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Gee's Bend (Review)

Playhouse production is an honest play about quilters in Alabama

By Rick Pender · March 22nd, 2011 · Onstage
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Playwright Elyzabeth Gregory Wilder researched Gee’s Bend by interviewing women who wove quilts from tattered clothing and other scraps of their lives in an Alabama island community that gives the play its name. She was advised, “Just write it honest.” Wilder took that wisdom to heart, and it shines through the Cincinnati Playhouse’s current production of her moving story of one family’s journey across a half-century of American life.

Sadie (Bakesta King) is the plainspoken central character, a woman who perpetuates the craft of quilting she’s learned from Alice, her mother (Cherene Snow, who later plays Sadie’s daughter Asia).

Nella (Nikkole Salter) is her opinionated, tart-tongued sister who never learns to sew but who accompanies Sadie on her life’s long trajectory. Macon (Quentin Earl Darrington) courts Sadie, marries her and gives her children, then has a tough time coping with her evolving attitudes about Civil Rights and her own fierce independence.

The dynamic between the three women provides Gee’s Bend’s momentum, floating along on A Cappella hymns sung during transitions of Jack Magaw’s simple set of sliding panels suggesting the doors and windows of the modest, weather-warn homes on the island. A few historic moments are the anchors for turning points in Sadie’s life story — especially an outing to see Martin Luther King Jr. — but the more moving elements focus on troubles in her marriage with Macon, her strongly held opinions about making her own way and her powerful devotion to the land where her family has lived and loved for generations.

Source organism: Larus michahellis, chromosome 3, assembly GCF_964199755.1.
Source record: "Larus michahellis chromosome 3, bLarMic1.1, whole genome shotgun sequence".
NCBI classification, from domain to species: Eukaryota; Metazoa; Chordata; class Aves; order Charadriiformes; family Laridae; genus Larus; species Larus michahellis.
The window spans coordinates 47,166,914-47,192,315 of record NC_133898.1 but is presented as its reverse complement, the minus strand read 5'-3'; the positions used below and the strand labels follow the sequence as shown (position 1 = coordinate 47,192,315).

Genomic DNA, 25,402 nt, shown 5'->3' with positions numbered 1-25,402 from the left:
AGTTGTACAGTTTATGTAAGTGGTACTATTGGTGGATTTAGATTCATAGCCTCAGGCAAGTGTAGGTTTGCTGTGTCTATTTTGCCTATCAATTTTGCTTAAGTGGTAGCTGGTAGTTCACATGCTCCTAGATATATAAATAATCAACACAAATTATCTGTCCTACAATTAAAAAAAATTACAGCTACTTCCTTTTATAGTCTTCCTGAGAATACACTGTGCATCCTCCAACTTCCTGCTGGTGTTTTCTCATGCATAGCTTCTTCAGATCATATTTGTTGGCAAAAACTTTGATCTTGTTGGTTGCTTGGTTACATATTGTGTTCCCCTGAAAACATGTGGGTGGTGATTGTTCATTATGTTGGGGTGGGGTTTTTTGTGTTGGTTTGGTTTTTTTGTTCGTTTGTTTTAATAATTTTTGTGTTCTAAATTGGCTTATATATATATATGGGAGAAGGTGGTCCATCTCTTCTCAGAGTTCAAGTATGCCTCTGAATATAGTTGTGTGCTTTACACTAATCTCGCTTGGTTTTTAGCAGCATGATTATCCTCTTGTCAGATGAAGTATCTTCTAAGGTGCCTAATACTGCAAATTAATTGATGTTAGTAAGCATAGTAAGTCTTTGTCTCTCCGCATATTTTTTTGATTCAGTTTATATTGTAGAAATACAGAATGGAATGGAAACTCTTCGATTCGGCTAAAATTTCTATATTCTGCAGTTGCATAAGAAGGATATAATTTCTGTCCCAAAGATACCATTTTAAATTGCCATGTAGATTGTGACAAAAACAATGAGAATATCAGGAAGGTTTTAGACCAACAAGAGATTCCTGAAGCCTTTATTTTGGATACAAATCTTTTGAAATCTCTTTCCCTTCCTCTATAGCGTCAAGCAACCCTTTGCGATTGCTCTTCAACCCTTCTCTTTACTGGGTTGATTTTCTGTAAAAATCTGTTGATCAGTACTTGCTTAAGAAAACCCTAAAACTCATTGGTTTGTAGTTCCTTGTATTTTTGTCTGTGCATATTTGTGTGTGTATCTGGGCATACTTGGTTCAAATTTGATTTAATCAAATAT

The beautiful quilts made by the women of Gee’s Bend, today celebrated as gorgeous works of art in museum exhibitions, are both the backdrop and central focus of this warm-hearted play. The “little pieces of our lives,” as Sadie calls them, are comfortable objects meant to be shared, just like the stories onstage.


GEE’S BEND, presented by the Cincinnati Playhouse in the Park, continues through April 9.


 
 
 
 

 

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